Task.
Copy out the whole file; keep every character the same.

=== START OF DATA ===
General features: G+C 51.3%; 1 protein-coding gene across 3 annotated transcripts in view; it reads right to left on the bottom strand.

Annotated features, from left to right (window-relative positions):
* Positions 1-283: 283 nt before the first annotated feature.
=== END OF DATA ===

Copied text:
General features: G+C 51.3%; 1 protein-coding gene across 3 annotated transcripts in view; it reads right to left on the bottom strand.

Annotated features, from left to right (window-relative positions):
* Positions 1-283: 283 nt before the first annotated feature.